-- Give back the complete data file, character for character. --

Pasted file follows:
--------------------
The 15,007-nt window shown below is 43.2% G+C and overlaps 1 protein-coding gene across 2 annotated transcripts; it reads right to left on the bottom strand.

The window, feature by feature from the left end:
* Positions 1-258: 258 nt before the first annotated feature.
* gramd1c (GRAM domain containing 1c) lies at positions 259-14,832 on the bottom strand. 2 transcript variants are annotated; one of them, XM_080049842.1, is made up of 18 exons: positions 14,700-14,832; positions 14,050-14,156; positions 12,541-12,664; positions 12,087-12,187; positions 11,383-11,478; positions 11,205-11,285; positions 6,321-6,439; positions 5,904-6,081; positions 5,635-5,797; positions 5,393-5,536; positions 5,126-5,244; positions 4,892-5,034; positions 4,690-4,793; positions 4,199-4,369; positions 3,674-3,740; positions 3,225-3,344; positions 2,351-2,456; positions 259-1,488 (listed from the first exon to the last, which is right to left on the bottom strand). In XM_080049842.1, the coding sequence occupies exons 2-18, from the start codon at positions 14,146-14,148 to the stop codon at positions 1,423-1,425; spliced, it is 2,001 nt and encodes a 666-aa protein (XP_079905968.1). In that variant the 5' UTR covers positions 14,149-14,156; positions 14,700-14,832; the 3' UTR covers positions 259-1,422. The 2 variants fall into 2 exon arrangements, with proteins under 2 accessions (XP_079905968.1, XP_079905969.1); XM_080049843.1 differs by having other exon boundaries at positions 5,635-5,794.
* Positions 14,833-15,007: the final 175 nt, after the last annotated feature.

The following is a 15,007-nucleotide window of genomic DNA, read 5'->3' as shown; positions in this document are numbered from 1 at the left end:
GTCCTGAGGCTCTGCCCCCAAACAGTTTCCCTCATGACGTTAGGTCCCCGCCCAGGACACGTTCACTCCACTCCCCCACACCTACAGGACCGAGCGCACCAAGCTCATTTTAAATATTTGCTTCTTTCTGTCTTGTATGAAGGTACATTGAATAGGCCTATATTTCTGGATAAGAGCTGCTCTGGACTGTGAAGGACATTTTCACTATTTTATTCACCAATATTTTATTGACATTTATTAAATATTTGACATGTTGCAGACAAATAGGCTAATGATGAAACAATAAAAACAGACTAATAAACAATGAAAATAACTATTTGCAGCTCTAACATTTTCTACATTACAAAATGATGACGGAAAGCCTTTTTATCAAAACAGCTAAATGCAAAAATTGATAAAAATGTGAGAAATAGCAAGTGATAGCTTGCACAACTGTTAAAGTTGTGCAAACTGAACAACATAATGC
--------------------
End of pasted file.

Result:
The 15,007-nt window shown below is 43.2% G+C and overlaps 1 protein-coding gene across 2 annotated transcripts; it reads right to left on the bottom strand.

The window, feature by feature from the left end:
* Positions 1-258: 258 nt before the first annotated feature.
* gramd1c (GRAM domain containing 1c) lies at positions 259-14,832 on the bottom strand. 2 transcript variants are annotated; one of them, XM_080049842.1, is made up of 18 exons: positions 14,700-14,832; positions 14,050-14,156; positions 12,541-12,664; positions 12,087-12,187; positions 11,383-11,478; positions 11,205-11,285; positions 6,321-6,439; positions 5,904-6,081; positions 5,635-5,797; positions 5,393-5,536; positions 5,126-5,244; positions 4,892-5,034; positions 4,690-4,793; positions 4,199-4,369; positions 3,674-3,740; positions 3,225-3,344; positions 2,351-2,456; positions 259-1,488 (listed from the first exon to the last, which is right to left on the bottom strand). In XM_080049842.1, the coding sequence occupies exons 2-18, from the start codon at positions 14,146-14,148 to the stop codon at positions 1,423-1,425; spliced, it is 2,001 nt and encodes a 666-aa protein (XP_079905968.1). In that variant the 5' UTR covers positions 14,149-14,156; positions 14,700-14,832; the 3' UTR covers positions 259-1,422. The 2 variants fall into 2 exon arrangements, with proteins under 2 accessions (XP_079905968.1, XP_079905969.1); XM_080049843.1 differs by having other exon boundaries at positions 5,635-5,794.
* Positions 14,833-15,007: the final 175 nt, after the last annotated feature.

The following is a 15,007-nucleotide window of genomic DNA, read 5'->3' as shown; positions in this document are numbered from 1 at the left end:
GTCCTGAGGCTCTGCCCCCAAACAGTTTCCCTCATGACGTTAGGTCCCCGCCCAGGACACGTTCACTCCACTCCCCCACACCTACAGGACCGAGCGCACCAAGCTCATTTTAAATATTTGCTTCTTTCTGTCTTGTATGAAGGTACATTGAATAGGCCTATATTTCTGGATAAGAGCTGCTCTGGACTGTGAAGGACATTTTCACTATTTTATTCACCAATATTTTATTGACATTTATTAAATATTTGACATGTTGCAGACAAATAGGCTAATGATGAAACAATAAAAACAGACTAATAAACAATGAAAATAACTATTTGCAGCTCTAACATTTTCTACATTACAAAATGATGACGGAAAGCCTTTTTATCAAAACAGCTAAATGCAAAAATTGATAAAAATGTGAGAAATAGCAAGTGATAGCTTGCACAACTGTTAAAGTTGTGCAAACTGAACAACATAATGC